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Playwright slams own work as ‘derivative drivel’

26 Jun

Artie Gimlet prepares for a night of light entertainment

Playwright Artie Gimlet’s new play, ‘Pretension’ has had fans flocking to the theatres.

“Everyone is hungry for irony these days. They’ll do anything to get a fix. Pretension is the perfect high for our generation of sneery scenesters who speak in dead sentences.”

Gimlet’s over-elaborate dialogue is delivered in a purposefully deadpan and uninterested tone, as the actors try on an endless series of Urban Outfitters clothing. Gimlet himself heckles them relentlessly from the orchestra pit, screaming, “Where is the music?!”

Actor Todd Winklebun spoke to us about developing the play.

TW:     At first it was pretty disconcerting. Especially when my mom joined Artie in ‘the pit of shame.’ Artie was pleased that she so deeply understood the concept but there’s a part of me that thinks she was still pissed about that time I trashed her car.

Q:        Do you think our generation has, and will, spawn a society of heartless automatons who are only as real as their latest Twizler update?

TW:    Um, I’m not sure how to respond to that. There are light hearted moments in the play. When my character tries on his seventh pair of low crotch skinny jeans he says, “I’ve seen things.” I like to think that whatever they were they were, they were nice things.

Critic finally bucks trend and directs film

20 Feb
Tar Babies from galazkapan

Movie poster for Tar Babies from Galazkapan

Esteemed critic Brent Durwood jeopardised his career by writing, starring in and directing a feature film, Tar Babies from Galazkapan.

“I was tired of writing reviews and having the directors, actors or writers tell me I didn’t know what I was talking about…the old adage, ‘those who can’t do, critique’ was constantly being thrown in my face. So I decided to put my money where my mouth was and produce an ‘outstanding work of staggering genius’ as my friend and fellow critic Zac Hooverball from the Daily Bleat put it.”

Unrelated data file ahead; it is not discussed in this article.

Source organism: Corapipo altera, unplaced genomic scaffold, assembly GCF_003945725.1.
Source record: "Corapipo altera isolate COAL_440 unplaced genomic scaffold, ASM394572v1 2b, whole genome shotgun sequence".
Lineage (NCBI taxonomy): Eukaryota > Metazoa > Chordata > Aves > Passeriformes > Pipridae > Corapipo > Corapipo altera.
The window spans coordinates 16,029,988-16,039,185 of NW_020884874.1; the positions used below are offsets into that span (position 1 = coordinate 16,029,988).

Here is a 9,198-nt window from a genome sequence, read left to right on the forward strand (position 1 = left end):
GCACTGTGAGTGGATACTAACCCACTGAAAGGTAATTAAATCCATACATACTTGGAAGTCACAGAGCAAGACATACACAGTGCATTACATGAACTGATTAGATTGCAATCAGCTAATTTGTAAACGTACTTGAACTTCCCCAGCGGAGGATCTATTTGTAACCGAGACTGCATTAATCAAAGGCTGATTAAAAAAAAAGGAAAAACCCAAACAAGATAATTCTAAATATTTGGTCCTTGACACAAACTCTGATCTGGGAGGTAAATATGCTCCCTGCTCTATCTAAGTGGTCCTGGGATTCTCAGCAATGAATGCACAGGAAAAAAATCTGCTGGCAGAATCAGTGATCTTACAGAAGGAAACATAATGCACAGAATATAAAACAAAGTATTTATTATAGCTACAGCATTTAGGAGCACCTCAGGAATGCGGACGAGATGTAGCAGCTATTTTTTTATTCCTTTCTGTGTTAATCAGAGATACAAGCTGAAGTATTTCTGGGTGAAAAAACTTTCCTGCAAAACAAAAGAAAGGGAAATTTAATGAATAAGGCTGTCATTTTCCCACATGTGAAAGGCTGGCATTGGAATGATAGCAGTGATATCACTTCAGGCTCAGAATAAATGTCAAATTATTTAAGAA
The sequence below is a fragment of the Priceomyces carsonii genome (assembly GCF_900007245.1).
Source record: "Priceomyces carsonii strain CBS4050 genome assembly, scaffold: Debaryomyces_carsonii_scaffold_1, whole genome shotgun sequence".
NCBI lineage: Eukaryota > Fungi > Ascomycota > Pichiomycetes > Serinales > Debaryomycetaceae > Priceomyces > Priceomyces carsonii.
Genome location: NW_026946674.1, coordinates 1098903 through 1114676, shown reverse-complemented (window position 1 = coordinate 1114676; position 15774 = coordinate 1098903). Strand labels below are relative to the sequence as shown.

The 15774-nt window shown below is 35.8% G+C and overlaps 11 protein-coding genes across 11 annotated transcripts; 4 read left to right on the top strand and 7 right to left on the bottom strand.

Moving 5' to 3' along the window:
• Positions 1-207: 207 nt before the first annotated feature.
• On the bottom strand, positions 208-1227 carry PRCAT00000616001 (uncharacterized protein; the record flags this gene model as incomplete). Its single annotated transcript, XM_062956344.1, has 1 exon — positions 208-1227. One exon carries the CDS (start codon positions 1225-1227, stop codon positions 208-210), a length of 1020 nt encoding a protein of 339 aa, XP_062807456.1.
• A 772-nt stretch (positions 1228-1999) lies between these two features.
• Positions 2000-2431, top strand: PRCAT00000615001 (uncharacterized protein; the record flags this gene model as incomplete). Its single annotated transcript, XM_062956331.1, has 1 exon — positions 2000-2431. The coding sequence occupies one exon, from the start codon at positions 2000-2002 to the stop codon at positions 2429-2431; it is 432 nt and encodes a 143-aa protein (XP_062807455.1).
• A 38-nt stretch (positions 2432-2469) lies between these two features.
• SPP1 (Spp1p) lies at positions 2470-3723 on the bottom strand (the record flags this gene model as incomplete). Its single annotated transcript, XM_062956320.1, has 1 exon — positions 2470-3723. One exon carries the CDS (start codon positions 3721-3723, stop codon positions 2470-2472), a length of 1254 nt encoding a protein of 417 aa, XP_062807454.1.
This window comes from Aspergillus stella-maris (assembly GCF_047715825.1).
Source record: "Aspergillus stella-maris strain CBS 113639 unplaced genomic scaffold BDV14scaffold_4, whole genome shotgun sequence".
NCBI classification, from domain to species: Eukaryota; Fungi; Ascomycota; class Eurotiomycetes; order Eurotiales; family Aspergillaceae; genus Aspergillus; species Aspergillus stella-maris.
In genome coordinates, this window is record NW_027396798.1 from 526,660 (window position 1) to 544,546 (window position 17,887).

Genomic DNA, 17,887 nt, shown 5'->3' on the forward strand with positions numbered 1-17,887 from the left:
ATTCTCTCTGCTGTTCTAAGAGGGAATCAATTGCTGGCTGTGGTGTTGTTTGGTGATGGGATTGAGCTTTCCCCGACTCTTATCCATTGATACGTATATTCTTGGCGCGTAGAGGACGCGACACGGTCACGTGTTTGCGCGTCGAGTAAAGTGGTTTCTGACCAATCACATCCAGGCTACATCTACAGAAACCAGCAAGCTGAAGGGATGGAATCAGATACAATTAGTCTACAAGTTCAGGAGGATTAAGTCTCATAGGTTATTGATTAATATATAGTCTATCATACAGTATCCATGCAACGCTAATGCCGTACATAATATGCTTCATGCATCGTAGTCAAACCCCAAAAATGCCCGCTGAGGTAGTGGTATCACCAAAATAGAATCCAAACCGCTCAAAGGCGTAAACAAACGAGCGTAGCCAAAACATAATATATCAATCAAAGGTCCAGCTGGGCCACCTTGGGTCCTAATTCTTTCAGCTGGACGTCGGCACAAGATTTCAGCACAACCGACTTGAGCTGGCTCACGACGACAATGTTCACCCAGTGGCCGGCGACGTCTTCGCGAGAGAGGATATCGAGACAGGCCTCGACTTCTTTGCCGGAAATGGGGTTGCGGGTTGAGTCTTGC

At once surreal and futuristic, the review boards and critics seem to be (apart from several known friends of Durwood) at a loss for words.

An insider at the Telegum whispered, “Of course no journalist wants to touch it. He’s done what most of us only dream of doing. To quantify how good or bad the film is would be to admit that there is a reason why some people are artists and some people say mean things about artists. The whole system would be thrown into disarray. Chaos would ensue.”

We caught up with Durwood at the launch party for the film, at which very few journalists were present.

Q: Why do you think most journalists have been so reluctant to comment on your new film?

BD: First things first. What did you think of Tar Babies?

Q: ……I thought the use of real babies covered in tar was a controversial choice.

BD: Yes, well one has to make those sorts of choices when creating a film that aspires to be more than your run of the mill Hollywood pleasing schlockbuster.

Q: The film appeared to straddle a number of genres…

BD: (Nods head vigorously) I used my encyclopaedic knowledge of cinema. I think you’ll find that Tar Babies is the only film which embodies every genre in the history of movies.